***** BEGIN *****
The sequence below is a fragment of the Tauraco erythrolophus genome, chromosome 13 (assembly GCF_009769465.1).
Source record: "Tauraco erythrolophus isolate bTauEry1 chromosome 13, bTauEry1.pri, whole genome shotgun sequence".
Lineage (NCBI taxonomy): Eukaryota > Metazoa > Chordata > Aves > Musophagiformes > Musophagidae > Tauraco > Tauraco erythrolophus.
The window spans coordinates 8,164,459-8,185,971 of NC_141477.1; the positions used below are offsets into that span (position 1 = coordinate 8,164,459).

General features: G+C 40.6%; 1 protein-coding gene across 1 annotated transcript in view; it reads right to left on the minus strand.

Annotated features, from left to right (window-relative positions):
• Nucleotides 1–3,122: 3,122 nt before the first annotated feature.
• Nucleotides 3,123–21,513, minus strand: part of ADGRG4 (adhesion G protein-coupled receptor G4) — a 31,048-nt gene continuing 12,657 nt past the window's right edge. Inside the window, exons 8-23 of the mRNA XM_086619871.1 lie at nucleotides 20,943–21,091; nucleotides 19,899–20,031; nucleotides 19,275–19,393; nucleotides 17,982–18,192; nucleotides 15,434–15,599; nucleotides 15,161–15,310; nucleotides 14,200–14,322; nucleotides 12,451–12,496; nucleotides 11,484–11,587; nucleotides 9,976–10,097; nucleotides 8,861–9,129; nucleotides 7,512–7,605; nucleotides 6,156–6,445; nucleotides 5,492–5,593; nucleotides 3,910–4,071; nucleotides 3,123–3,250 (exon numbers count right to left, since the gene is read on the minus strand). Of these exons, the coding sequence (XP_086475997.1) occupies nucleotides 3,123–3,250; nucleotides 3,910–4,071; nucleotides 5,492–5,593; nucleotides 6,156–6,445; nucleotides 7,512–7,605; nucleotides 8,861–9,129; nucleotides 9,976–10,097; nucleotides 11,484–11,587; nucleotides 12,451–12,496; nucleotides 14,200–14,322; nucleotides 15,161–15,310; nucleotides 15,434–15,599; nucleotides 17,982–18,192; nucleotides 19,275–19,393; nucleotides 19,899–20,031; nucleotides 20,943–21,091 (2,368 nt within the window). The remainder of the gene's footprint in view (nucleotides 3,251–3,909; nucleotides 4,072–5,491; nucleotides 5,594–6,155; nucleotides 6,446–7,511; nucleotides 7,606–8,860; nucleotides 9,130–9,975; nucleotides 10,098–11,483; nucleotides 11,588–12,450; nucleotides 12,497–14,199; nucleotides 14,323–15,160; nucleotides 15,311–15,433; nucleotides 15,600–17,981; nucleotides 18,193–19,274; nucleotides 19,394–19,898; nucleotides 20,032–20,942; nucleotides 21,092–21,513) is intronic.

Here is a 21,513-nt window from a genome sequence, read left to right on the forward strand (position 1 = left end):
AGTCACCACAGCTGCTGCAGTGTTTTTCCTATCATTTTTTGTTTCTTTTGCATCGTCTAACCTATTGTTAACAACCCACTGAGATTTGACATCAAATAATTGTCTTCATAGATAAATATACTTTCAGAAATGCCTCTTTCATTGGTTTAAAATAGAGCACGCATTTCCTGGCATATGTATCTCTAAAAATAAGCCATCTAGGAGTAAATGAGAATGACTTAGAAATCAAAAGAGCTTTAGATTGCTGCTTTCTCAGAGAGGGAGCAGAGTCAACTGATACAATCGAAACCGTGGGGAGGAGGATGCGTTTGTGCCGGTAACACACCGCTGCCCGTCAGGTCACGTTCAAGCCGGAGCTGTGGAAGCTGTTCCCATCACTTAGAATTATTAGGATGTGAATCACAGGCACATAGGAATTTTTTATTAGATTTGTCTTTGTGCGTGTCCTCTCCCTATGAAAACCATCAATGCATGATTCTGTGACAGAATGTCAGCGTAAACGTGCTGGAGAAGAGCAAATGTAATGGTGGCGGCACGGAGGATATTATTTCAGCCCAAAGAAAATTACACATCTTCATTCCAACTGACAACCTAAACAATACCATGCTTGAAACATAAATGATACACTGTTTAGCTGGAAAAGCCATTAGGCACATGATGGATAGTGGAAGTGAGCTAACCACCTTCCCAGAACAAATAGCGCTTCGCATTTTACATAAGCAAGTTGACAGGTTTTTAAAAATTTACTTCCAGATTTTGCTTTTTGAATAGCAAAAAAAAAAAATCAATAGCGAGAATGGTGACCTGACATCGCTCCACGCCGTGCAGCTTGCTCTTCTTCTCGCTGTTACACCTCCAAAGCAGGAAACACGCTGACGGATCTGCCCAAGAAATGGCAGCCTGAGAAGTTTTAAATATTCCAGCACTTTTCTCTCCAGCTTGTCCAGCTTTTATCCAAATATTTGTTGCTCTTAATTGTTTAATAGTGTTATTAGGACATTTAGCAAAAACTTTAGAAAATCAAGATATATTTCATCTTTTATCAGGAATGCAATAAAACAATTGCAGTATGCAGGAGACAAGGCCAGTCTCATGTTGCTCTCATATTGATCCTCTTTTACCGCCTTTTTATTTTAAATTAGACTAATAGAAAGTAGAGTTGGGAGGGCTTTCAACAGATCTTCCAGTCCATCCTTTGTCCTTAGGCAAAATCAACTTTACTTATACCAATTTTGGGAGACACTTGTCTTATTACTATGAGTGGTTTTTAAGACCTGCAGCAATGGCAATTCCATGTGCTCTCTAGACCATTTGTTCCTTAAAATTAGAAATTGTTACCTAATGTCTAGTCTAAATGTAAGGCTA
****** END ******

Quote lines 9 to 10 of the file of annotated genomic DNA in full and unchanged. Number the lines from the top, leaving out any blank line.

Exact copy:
Here is a 21,513-nt window from a genome sequence, read left to right on the forward strand (position 1 = left end):
AGTCACCACAGCTGCTGCAGTGTTTTTCCTATCATTTTTTGTTTCTTTTGCATCGTCTAACCTATTGTTAACAACCCACTGAGATTTGACATCAAATAATTGTCTTCATAGATAAATATACTTTCAGAAATGCCTCTTTCATTGGTTTAAAATAGAGCACGCATTTCCTGGCATATGTATCTCTAAAAATAAGCCATCTAGGAGTAAATGAGAATGACTTAGAAATCAAAAGAGCTTTAGATTGCTGCTTTCTCAGAGAGGGAGCAGAGTCAACTGATACAATCGAAACCGTGGGGAGGAGGATGCGTTTGTGCCGGTAACACACCGCTGCCCGTCAGGTCACGTTCAAGCCGGAGCTGTGGAAGCTGTTCCCATCACTTAGAATTATTAGGATGTGAATCACAGGCACATAGGAATTTTTTATTAGATTTGTCTTTGTGCGTGTCCTCTCCCTATGAAAACCATCAATGCATGATTCTGTGACAGAATGTCAGCGTAAACGTGCTGGAGAAGAGCAAATGTAATGGTGGCGGCACGGAGGATATTATTTCAGCCCAAAGAAAATTACACATCTTCATTCCAACTGACAACCTAAACAATACCATGCTTGAAACATAAATGATACACTGTTTAGCTGGAAAAGCCATTAGGCACATGATGGATAGTGGAAGTGAGCTAACCACCTTCCCAGAACAAATAGCGCTTCGCATTTTACATAAGCAAGTTGACAGGTTTTTAAAAATTTACTTCCAGATTTTGCTTTTTGAATAGCAAAAAAAAAAAATCAATAGCGAGAATGGTGACCTGACATCGCTCCACGCCGTGCAGCTTGCTCTTCTTCTCGCTGTTACACCTCCAAAGCAGGAAACACGCTGACGGATCTGCCCAAGAAATGGCAGCCTGAGAAGTTTTAAATATTCCAGCACTTTTCTCTCCAGCTTGTCCAGCTTTTATCCAAATATTTGTTGCTCTTAATTGTTTAATAGTGTTATTAGGACATTTAGCAAAAACTTTAGAAAATCAAGATATATTTCATCTTTTATCAGGAATGCAATAAAACAATTGCAGTATGCAGGAGACAAGGCCAGTCTCATGTTGCTCTCATATTGATCCTCTTTTACCGCCTTTTTATTTTAAATTAGACTAATAGAAAGTAGAGTTGGGAGGGCTTTCAACAGATCTTCCAGTCCATCCTTTGTCCTTAGGCAAAATCAACTTTACTTATACCAATTTTGGGAGACACTTGTCTTATTACTATGAGTGGTTTTTAAGACCTGCAGCAATGGCAATTCCATGTGCTCTCTAGACCATTTGTTCCTTAAAATTAGAAATTGTTACCTAATGTCTAGTCTAAATGTAAGGCTA